Wednesday, 14 March 2012
Don't Be Afraid of the Dark (2011): Review
Don't Be Afraid of the Dark is a 2011 remake of a 1973 made-for-TV horror film, directed by Troy Nixey and starring Guy Pearce (Memento) and Katie Holmes (wife of Tom Cruise). The movie is actually a Guillermo Del Toro vehicle, as he produces and co-writes the script. Del Toro himself admits he became involved in the project because he was terrified by the original film when he was a child. Here, he brings the story forward 39 years as a professional couple and their small child move into a 19th century mansion, with more than a few secrets beneath the floorboards.
The child in question is 8 year old Sally (Bailee Madison), who's been sent to live in Blackwood Manor with her architect father Alex (Pearce) and his interior designer girlfriend Kim (Holmes), Sally's potential wicked step-mother. Soon enough, Sally starts to hear strange voices from the walls and vents telling her to "come and play with us Sally", which inevitably prompts her to explore the house and yes, go down to the basement. She finds that the voices are originating from the house's sealed ash pit and decides it'd be a great idea to unseal the pit's hatch. This unleashes hordes of "scary gnomes" (actual dialogue) who proceed to terrorise her in order to obtain her tiny child teeth.
That's right, it would appear that these small creatures are actually modern day manifestations of the tooth fairy, and they will stop at nothing to obtain children's teeth. Quite rightly, Alex and Kim think that Sally is suffering from a case of juvenile insanity and immediately get the psychiatrist in to set things straight. However, the little imps soon become a bit too big for their impy boots and start attacking the adults as well, leading to a final confrontation by the ash pit.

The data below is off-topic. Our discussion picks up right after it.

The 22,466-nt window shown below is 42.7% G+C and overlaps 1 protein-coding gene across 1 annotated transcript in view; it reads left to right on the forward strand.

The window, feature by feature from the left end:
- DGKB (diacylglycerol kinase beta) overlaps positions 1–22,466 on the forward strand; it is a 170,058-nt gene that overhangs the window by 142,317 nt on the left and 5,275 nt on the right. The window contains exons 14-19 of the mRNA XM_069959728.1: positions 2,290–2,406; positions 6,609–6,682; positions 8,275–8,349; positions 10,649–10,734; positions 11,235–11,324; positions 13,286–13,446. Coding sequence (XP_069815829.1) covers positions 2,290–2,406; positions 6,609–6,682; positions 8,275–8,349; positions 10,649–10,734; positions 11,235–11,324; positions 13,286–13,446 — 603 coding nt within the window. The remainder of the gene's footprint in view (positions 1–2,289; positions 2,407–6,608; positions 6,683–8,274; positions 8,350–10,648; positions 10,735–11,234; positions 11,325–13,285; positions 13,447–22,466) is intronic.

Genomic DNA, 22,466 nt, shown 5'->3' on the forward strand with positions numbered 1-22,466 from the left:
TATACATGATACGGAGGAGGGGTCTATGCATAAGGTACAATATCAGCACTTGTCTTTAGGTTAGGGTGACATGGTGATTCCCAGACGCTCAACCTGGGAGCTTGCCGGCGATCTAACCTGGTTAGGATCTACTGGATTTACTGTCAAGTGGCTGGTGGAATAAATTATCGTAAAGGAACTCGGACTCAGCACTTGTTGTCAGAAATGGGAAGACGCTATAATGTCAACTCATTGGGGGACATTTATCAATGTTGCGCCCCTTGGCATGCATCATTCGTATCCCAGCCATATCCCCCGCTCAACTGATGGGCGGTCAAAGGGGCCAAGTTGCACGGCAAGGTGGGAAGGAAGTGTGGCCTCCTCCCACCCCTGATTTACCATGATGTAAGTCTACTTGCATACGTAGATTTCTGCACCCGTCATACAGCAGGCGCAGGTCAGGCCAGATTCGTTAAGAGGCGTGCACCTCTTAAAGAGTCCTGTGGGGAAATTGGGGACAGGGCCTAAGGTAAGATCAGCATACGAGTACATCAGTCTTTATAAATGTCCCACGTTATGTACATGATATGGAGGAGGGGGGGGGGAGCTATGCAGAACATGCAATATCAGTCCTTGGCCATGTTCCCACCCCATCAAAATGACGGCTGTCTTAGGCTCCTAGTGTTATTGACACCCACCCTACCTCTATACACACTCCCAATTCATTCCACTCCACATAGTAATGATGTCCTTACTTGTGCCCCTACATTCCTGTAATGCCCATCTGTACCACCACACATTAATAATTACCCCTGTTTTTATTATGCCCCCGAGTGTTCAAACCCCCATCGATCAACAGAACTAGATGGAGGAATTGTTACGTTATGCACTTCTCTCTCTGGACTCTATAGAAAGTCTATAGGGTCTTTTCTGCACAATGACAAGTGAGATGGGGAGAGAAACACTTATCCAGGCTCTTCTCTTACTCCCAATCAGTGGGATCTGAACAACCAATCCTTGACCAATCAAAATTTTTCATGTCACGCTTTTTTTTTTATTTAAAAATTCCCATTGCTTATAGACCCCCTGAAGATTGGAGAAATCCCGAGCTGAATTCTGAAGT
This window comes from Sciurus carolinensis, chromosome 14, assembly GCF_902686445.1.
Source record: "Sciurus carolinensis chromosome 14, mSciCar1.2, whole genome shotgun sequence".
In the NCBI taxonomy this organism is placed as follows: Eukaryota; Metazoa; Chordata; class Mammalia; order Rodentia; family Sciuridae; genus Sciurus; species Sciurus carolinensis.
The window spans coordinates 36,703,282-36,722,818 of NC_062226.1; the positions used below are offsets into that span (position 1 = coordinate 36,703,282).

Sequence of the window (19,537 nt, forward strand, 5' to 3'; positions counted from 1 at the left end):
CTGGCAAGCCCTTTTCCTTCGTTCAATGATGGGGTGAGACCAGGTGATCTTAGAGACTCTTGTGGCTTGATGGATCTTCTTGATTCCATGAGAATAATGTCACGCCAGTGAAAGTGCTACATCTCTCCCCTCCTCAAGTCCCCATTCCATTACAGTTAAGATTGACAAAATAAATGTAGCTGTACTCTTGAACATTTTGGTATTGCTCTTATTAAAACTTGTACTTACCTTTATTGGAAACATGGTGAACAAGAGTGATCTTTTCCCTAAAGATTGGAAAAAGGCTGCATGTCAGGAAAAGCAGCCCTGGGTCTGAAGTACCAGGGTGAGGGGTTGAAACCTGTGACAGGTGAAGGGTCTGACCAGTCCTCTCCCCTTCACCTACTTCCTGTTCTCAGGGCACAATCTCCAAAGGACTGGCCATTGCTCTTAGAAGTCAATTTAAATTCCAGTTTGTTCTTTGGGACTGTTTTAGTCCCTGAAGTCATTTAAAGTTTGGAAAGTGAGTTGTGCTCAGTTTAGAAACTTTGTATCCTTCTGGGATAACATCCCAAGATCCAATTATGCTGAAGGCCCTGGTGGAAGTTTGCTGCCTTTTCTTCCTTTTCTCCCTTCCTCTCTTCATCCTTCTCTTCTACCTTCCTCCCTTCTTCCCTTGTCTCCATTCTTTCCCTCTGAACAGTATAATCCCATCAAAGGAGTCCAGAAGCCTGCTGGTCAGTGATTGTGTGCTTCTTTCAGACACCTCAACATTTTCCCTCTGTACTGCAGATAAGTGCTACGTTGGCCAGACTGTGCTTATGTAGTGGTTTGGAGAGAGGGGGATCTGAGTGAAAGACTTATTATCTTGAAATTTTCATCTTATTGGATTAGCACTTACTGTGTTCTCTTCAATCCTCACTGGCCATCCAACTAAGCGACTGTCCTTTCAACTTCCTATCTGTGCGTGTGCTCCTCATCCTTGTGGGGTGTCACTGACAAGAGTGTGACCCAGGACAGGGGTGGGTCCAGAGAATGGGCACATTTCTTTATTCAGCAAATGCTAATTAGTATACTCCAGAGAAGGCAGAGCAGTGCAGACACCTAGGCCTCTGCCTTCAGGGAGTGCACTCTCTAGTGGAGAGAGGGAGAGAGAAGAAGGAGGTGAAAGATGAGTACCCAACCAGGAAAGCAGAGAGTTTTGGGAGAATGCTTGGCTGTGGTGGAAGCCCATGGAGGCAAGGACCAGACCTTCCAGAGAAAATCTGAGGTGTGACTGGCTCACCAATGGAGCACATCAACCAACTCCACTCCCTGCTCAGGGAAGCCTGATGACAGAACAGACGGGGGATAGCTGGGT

As you may have already concluded this is a profoundly silly film and it should be noted that there were no mentions of the tooth fairy in the original film (though the creatures were still very impy). It is Del Toro's obsession with fairytales, exhibited in the greatly overrated Pan's Labyrinth (2006), that drags this film down, attempting to add an unnecessary dimension to a perfectly serviceable concept. In the original film it was the Kim character who was being tormented by the creatures, and the addition of a daughter-stepmother dynamic is certainly a welcome one. In fact, Bailee Madison is the star of the film, acting rings round a dull Holmes and a wooden Pearce and is one of the few enjoyable elements on offer here.
As silly as the fairy concept is, the creature design and special effects are outstanding. Looking halfway between a rat and a monkey (a Sumatran rat-monkey perhaps) , the creatures still manage to be quite intimidating despite their small stature. This is certainly an improvement on the original creature design, which I can only describe as tiny men in gorilla suits with peanuts for heads. As a result of the effects and the brilliant set design of the mansion, there is a certain eerie quality to the film but unfortunately it comes nowhere close to being a scary movie and is largely a very boring affair.
If Hollywood has to remake movies it's certainly better to pick obscure low-budget TV movies, however I would maintain that in this case, the original film is superior. The bold changes made are ambitious, and if you can watch a movie about tiny killer tooth fairies with a straight face then this may be for you. This film is bad, but unfortunately not so bad that it's good and as a result there was minimal enjoyment to be had here.
2 Stars **
Did you like Don't Be Afraid of the Dark? Have you heard of the original?